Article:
As shown in FIG. 11, the operation starts by receiving a command to go to a different track of the hard disc (step 1110). The seek operation is then initialized (step 1115) and a seek length is determined (step 1120). The optimum slope for a given seek length based on a give slope is determined (step 1125). An approximate acceleration of the actuator is then determined based on the optimum slope (step 1130). A sample count is determined based on the seek length and the approximate acceleration (step 1135) and the acceleration is then recalculated, referred to hereafter as the “feedforward acceleration”, based on the seek length and sample counts (step 1140) to compensate for fractional losses.

A square waveform feed forward command is calculated based on the seek length, acceleration and samples count (step 1145). The edges of the square waveform are then shaped using the (1-cosine)/2 shaping based on a square waveform and number of the present sample (step 1150). In one exemplary embodiment of the present invention, “shaping” the waveform involves calculating the shaped waveform using the following equation:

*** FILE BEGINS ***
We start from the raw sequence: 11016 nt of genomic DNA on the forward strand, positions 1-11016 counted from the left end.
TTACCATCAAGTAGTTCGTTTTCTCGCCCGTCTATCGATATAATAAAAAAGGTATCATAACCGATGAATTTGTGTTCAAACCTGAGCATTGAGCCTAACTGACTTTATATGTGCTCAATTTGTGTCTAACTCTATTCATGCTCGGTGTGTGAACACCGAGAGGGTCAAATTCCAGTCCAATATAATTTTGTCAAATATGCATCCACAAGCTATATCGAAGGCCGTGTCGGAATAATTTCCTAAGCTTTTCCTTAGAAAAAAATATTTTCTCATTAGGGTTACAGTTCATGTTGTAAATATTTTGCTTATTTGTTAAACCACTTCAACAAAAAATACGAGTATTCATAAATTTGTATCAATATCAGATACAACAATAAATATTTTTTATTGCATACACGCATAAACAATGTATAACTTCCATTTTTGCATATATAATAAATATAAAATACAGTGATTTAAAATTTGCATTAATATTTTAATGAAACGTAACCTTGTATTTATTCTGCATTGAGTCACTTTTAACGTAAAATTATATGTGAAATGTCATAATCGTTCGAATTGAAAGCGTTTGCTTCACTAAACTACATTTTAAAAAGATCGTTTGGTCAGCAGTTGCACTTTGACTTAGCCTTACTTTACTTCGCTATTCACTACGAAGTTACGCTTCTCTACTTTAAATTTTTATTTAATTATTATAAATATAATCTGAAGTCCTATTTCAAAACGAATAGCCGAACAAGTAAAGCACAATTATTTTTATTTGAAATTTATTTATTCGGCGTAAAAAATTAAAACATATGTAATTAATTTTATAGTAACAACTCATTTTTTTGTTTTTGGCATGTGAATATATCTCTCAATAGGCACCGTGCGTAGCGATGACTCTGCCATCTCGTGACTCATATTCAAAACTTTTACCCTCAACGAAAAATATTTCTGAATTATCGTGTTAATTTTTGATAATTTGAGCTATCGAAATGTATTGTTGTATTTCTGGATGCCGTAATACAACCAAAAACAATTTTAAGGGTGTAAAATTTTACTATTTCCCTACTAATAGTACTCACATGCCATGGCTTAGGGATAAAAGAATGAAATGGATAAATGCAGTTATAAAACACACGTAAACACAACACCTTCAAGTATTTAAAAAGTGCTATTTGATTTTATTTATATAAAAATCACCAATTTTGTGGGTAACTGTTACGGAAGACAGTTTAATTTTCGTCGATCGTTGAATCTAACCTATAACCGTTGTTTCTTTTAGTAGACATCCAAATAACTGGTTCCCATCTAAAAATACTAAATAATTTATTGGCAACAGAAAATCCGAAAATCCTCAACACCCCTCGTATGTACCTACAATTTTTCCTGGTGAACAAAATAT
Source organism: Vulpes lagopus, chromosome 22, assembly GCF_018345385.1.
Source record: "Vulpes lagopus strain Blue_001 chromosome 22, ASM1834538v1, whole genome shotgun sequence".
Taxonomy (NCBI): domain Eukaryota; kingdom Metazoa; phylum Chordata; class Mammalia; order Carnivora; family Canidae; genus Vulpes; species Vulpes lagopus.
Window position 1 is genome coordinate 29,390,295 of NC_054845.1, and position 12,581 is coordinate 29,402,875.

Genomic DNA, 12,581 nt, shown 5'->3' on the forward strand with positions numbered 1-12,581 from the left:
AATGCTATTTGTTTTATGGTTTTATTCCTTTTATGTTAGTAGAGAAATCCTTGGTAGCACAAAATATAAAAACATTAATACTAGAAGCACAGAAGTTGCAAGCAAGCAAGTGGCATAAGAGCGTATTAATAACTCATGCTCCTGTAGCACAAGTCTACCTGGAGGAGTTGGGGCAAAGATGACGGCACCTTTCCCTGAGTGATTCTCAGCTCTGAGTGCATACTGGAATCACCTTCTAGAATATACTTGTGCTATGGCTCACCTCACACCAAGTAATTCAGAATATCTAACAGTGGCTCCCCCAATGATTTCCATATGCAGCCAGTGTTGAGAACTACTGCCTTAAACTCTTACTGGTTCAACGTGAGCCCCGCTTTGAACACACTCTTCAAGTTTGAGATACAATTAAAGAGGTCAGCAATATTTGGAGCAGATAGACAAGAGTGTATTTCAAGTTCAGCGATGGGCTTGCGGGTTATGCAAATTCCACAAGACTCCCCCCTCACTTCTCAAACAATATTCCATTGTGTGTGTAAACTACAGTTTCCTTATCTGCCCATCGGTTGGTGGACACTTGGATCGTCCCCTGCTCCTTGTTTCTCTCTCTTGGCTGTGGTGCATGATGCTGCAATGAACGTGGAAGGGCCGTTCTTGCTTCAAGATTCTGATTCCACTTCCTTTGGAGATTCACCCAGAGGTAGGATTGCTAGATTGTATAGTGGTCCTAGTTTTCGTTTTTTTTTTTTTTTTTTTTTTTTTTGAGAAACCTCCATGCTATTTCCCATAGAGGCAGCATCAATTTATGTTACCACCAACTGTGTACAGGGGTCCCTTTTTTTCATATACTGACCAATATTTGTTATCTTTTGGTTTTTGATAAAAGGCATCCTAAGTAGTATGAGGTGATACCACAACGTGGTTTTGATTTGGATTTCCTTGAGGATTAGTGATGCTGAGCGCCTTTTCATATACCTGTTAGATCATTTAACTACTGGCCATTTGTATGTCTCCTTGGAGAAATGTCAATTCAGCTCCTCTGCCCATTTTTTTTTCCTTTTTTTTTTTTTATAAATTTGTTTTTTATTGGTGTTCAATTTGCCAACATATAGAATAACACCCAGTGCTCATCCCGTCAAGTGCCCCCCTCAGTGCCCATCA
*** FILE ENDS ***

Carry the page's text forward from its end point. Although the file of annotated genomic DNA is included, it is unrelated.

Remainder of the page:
Shaped waveform=FeedForward_Acceleration*(1-Cos(2*pi*Cosine_Frequency*# of Sample))/2

Here, depending on the frequency selected, (1Cos(2*pi*cosine_frequency*# of samples) becomes equal to 1 after a few samples, i.e. when 2*cosine_frequency*# of sample=1, Cos(pi)=−1→1Cos(pi)=2)→(1-Cos(pi))/2=1). fter a few (say 3,5,7 or preferably an odd number of samples, although it is not necessary) samples. After these number of samples (which is known to the seek tuner based on his/her frequency selection), e.g., 3, 5, 7 or preferably an odd number of samples, although it is not necessary that the number of samples be odd, the shaping part of the waveform is done and constant FeedForward_acceleration is applied till the acceleration phase is over. A similar technique may be applied for shaping acceleration to deceleration phase and for deceleration to the arrival phase.